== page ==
2020: South Australia
Angelique* first came to The Accessible Justice Project (AJP) in November 2020 on the recommendation of her disability support worker. Angelique came from a refugee background and had some difficulty understanding English. She was unemployed and living with a disability. She was financially supporting her two children with her only income being a disability support pension.
Angelique was being charged excessive fees and treated unfairly under an exploitative agreement she had signed a decade earlier. She was ineligible for free legal help and was unable to afford a private lawyer.
Angelique felt vulnerable, and embarrassed that she had been misled into signing a document that she did not understand. At times, she was unable to purchase food for her two children as a consequence of the ongoing and excessive money being withdrawn from her account without her knowledge or understanding.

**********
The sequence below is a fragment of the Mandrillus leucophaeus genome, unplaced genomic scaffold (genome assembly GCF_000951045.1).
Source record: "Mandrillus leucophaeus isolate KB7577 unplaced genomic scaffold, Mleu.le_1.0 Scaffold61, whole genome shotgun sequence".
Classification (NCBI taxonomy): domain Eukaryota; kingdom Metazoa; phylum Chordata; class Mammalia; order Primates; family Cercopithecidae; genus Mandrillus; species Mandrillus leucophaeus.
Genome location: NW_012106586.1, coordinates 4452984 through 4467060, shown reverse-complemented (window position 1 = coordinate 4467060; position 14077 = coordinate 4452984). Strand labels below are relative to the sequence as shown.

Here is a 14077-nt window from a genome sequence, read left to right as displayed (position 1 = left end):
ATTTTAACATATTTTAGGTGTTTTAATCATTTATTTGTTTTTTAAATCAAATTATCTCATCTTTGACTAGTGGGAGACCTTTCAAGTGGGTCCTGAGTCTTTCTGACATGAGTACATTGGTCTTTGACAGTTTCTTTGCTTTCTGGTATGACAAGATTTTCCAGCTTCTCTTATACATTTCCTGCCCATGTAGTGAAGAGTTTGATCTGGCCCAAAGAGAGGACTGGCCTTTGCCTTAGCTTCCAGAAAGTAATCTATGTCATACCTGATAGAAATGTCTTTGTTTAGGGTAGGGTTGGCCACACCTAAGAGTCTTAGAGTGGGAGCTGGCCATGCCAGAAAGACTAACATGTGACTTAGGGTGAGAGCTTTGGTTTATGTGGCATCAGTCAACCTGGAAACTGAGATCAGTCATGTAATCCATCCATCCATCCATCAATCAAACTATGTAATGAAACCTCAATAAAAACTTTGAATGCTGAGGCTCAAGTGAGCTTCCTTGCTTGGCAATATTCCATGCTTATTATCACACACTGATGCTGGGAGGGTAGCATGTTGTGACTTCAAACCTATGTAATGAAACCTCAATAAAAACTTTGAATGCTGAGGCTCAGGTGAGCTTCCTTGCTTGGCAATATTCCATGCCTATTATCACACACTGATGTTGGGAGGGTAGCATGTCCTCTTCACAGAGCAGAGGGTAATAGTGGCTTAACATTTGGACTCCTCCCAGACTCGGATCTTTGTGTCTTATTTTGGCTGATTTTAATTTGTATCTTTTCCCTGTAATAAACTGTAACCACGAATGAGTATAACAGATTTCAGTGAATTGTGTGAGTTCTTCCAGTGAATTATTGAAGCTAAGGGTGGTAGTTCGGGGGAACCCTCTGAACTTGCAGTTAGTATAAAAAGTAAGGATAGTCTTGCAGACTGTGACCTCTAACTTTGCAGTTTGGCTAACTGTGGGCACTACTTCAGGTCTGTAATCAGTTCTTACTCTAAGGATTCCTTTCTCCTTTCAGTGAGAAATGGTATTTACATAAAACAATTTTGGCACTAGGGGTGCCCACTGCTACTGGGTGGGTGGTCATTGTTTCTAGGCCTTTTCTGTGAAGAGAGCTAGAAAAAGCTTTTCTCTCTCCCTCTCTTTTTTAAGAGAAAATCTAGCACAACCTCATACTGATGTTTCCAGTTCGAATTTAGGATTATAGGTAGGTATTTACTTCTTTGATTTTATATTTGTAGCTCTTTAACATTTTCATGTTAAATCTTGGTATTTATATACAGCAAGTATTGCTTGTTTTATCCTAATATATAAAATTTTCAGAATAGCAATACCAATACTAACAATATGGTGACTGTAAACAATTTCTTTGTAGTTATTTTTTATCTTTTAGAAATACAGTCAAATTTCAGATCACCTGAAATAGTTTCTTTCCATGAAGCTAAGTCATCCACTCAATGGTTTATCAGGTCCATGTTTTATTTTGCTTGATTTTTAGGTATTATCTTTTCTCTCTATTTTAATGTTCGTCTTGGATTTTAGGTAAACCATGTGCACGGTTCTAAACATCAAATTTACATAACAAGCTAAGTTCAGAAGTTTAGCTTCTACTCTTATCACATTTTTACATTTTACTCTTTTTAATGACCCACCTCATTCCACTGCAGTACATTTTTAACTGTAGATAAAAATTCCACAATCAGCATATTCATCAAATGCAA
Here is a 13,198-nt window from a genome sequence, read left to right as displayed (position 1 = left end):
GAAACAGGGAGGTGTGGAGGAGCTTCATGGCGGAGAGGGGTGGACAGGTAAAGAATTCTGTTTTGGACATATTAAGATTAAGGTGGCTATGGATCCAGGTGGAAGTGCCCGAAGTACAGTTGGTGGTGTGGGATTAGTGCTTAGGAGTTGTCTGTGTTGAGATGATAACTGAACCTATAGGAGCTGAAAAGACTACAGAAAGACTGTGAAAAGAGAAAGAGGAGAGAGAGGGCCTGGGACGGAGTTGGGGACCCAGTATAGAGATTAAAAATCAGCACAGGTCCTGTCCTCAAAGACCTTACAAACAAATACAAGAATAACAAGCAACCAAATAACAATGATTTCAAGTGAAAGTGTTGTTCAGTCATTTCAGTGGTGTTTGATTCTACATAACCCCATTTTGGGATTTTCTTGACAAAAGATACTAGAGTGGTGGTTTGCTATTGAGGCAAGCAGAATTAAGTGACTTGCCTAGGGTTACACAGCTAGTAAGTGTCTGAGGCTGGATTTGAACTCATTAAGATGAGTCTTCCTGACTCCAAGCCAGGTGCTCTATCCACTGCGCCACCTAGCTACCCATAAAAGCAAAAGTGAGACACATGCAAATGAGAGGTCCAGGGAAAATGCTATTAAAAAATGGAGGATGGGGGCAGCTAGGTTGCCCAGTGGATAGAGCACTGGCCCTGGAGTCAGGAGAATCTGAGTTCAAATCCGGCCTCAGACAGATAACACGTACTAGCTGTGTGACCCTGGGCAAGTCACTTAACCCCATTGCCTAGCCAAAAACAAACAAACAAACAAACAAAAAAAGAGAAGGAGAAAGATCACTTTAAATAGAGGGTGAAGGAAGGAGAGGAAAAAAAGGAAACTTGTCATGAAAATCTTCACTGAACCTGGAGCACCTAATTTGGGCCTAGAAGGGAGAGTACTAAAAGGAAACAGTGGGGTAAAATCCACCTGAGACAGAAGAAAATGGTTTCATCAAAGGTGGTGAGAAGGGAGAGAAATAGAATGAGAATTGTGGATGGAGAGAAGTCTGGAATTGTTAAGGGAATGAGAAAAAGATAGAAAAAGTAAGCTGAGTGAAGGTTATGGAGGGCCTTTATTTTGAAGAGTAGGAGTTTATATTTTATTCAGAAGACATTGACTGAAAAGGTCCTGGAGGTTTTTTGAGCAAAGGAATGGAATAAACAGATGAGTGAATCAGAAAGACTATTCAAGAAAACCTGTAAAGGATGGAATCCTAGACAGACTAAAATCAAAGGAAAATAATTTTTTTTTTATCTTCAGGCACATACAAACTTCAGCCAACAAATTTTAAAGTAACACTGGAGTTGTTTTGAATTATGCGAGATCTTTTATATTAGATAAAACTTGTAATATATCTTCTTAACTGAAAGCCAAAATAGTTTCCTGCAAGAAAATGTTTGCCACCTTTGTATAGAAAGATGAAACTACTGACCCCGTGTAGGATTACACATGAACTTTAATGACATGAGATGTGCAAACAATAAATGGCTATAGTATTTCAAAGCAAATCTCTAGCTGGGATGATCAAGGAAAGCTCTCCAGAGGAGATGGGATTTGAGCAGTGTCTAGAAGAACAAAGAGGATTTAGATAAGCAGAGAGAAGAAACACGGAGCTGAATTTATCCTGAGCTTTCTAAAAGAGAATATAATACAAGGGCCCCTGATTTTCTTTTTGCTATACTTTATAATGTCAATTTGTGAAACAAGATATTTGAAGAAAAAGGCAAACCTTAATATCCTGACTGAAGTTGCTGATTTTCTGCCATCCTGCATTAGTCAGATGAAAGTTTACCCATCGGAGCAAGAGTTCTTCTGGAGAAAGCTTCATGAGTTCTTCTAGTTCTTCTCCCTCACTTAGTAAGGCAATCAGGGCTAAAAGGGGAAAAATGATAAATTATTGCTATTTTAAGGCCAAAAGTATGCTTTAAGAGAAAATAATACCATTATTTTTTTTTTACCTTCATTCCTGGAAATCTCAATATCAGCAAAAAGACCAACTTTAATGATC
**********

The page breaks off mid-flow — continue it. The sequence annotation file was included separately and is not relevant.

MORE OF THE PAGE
As a result, Angelique met with the lawyers at the AJP to discuss her matter, who listened to her story and provided advice as to her legal rights. The AJP were able to assist her by engaging in pre-action negotiation with the other party on her behalf and resolving her matter with a favourable financial settlement. Angelique was pleased with the outcome and was relieved that her financial stress was greatly reduced.
If it wasn’t for the provision of pro bono, or ‘low bono’, services, Angelique may have remained unaware of her legal rights and not otherwise received such an outcome, which removed the unfair financial burden and allowed her to focus more on her family instead. The AJP operates as a ‘low bono’, not-for-profit legal practice, which charges fees at approximately a quarter of the cost of a private lawyer.
The AJP offers assistance in a range of civil disputes for people who are ineligible for publicly funded legal assistance but are unable to afford the cost of a private lawyer, a group sometimes referred to as the ‘missing middle’. Since the AJP launched 18 months ago, it has seen over 200 clients who have experienced their own barriers to obtaining legal advice.
The AJP is proud to be able to contribute to the pro bono community in South Australia, and will continue to provide these services as a contribution to promote access to justice.
*Name changed to protect privacy
This story was submitted by The Accessible Justice Project, which is a collaboration between the University of Adelaide and LK Law.